Newspaper article The Journal (Newcastle, England)

Julia Enjoys an Infallible Touch with Her Apples

Newspaper article The Journal (Newcastle, England)

Julia Enjoys an Infallible Touch with Her Apples

Article excerpt

Byline: By Tamzin Lewis

Thirteen writers leapt to the challenge to respond to an exhibition inspired by one of Britain's classic novelists, George Eliot. Tamzin Lewis reports.

Julia Darling's short story Apple is a gem in this diverse and fascinating collection of contemporary writings.

It concerns Andrew, a cleaner who used to be a doctor called Andrea. He loves the smell of apples. His son, who is too embarrassed to speak to his mother/father, also loves the smell of apples.

Julia, of Newcastle, says: "When I started working on the Apple story for the Infallible exhibition, I became interested in the idea of telling a story through different narrators and from shifting points of view."

The seed for the story was planted by a visit to a touring exhibition of photography, painting, sculpture, video and drawing currently showing at Newcastle University's Hatton Gallery.

Julia, fellow of literature and health at the university's School of English Literature, says: "I loved the visual ideas and story telling themes in the exhibition and that is what inspired me. I also thought about George Eliot and how she hid her true identity, yet led such a passionate creative life."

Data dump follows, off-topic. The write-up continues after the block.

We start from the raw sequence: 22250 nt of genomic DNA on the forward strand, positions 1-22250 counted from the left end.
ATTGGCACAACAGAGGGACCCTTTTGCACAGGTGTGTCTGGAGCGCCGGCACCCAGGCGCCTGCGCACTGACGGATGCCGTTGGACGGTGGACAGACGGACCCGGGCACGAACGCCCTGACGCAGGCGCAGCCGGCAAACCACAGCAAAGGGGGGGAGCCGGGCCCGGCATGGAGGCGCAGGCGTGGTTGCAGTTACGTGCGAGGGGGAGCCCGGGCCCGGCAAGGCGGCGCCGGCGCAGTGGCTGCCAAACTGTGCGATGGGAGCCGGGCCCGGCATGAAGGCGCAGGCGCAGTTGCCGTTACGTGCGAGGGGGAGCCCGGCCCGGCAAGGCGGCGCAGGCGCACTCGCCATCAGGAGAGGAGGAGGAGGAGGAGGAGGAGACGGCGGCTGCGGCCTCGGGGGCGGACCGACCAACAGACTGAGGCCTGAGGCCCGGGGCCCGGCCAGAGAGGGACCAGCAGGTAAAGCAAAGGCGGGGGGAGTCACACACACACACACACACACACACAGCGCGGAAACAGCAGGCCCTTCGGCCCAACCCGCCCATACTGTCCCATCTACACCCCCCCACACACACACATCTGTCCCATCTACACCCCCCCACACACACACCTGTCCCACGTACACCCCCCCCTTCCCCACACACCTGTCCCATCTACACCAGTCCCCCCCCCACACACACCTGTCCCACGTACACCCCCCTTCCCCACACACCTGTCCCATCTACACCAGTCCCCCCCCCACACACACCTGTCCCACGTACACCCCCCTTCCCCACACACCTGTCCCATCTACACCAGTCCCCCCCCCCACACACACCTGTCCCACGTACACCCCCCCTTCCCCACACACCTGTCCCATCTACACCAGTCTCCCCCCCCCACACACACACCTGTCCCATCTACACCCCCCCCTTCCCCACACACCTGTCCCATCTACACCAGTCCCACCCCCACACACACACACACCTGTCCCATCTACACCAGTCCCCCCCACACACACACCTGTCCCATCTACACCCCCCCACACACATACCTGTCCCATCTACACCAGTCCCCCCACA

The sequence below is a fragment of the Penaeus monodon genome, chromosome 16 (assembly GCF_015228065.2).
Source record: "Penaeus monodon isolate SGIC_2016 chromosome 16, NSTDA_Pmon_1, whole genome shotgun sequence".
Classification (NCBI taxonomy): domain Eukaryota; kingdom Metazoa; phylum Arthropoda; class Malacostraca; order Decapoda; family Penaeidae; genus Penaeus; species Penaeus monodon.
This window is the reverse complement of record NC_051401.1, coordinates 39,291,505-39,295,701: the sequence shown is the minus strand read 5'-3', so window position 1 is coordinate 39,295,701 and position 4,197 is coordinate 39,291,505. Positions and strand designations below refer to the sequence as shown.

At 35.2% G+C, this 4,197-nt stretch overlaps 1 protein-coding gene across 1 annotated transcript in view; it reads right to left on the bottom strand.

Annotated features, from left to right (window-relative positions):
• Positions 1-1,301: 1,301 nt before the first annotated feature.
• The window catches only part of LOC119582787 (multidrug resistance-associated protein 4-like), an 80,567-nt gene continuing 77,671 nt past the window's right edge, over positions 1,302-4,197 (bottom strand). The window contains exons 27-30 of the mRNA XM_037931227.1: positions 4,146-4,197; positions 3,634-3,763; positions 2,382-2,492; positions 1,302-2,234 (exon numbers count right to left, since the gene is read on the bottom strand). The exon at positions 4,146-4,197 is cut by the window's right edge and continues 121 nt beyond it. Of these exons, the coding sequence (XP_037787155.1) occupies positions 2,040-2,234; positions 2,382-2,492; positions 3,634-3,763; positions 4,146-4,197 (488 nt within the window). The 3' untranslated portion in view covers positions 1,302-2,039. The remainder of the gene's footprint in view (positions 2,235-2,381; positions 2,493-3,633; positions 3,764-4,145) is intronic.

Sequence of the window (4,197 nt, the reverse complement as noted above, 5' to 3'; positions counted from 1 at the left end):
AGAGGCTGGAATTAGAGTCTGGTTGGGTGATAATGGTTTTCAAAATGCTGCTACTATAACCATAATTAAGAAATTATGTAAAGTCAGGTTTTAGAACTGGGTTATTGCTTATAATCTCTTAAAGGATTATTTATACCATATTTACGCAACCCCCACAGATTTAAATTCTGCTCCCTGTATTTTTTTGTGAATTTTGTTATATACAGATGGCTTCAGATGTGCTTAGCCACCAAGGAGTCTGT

George Eliot was the pseudonym used by writer Mary Ann Evans (1819-1880) whose most famous works include Middlemarch, Silas Marner, Mill On The Floss and Daniel Deronda. These novels and lesser-known poems were used by a group of artists, including Paul Flannery of Blyth and Newcastle University fine art lecturer Brigitte Jurack, as the basis for the Hatton exhibition.

Titled Infallible: In Search of the Real George Eliot, it was designed to reflect the fluid relationships between fiction and visual art.

Roxy Walsh, another fine art lecturer at the university, curated the exhibition and edited the book. She says: "The rewarding thing about the book is that the reader can feel the wind blow between different interpretations of the same thing. …

Search by... Author
Show... All Results Primary Sources Peer-reviewed


An unknown error has occurred. Please click the button below to reload the page. If the problem persists, please try again in a little while.